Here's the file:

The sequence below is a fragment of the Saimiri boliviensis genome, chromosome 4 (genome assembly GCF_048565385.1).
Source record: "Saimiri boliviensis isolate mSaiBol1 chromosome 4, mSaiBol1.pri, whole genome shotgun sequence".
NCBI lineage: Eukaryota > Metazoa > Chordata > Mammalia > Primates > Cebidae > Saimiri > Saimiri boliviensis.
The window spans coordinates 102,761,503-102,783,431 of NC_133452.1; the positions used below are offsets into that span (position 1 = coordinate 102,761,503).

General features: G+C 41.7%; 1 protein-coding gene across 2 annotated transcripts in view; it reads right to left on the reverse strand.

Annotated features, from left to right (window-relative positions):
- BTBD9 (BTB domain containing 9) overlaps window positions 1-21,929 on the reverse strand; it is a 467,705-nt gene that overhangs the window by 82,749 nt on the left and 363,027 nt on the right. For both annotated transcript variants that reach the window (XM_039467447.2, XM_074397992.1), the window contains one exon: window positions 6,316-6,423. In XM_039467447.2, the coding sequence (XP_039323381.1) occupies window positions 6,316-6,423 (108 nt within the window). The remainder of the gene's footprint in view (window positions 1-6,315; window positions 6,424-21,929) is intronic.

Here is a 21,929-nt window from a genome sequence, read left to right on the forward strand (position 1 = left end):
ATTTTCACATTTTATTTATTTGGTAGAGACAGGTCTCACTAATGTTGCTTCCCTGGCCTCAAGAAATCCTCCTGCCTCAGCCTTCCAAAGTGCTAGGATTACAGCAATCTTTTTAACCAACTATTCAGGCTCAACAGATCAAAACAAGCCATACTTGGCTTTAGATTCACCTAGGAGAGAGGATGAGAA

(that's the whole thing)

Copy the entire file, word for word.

The sequence below is a fragment of the Saimiri boliviensis genome, chromosome 4 (genome assembly GCF_048565385.1).
Source record: "Saimiri boliviensis isolate mSaiBol1 chromosome 4, mSaiBol1.pri, whole genome shotgun sequence".
NCBI lineage: Eukaryota > Metazoa > Chordata > Mammalia > Primates > Cebidae > Saimiri > Saimiri boliviensis.
The window spans coordinates 102,761,503-102,783,431 of NC_133452.1; the positions used below are offsets into that span (position 1 = coordinate 102,761,503).

General features: G+C 41.7%; 1 protein-coding gene across 2 annotated transcripts in view; it reads right to left on the reverse strand.

Annotated features, from left to right (window-relative positions):
- BTBD9 (BTB domain containing 9) overlaps window positions 1-21,929 on the reverse strand; it is a 467,705-nt gene that overhangs the window by 82,749 nt on the left and 363,027 nt on the right. For both annotated transcript variants that reach the window (XM_039467447.2, XM_074397992.1), the window contains one exon: window positions 6,316-6,423. In XM_039467447.2, the coding sequence (XP_039323381.1) occupies window positions 6,316-6,423 (108 nt within the window). The remainder of the gene's footprint in view (window positions 1-6,315; window positions 6,424-21,929) is intronic.

Here is a 21,929-nt window from a genome sequence, read left to right on the forward strand (position 1 = left end):
ATTTTCACATTTTATTTATTTGGTAGAGACAGGTCTCACTAATGTTGCTTCCCTGGCCTCAAGAAATCCTCCTGCCTCAGCCTTCCAAAGTGCTAGGATTACAGCAATCTTTTTAACCAACTATTCAGGCTCAACAGATCAAAACAAGCCATACTTGGCTTTAGATTCACCTAGGAGAGAGGATGAGAA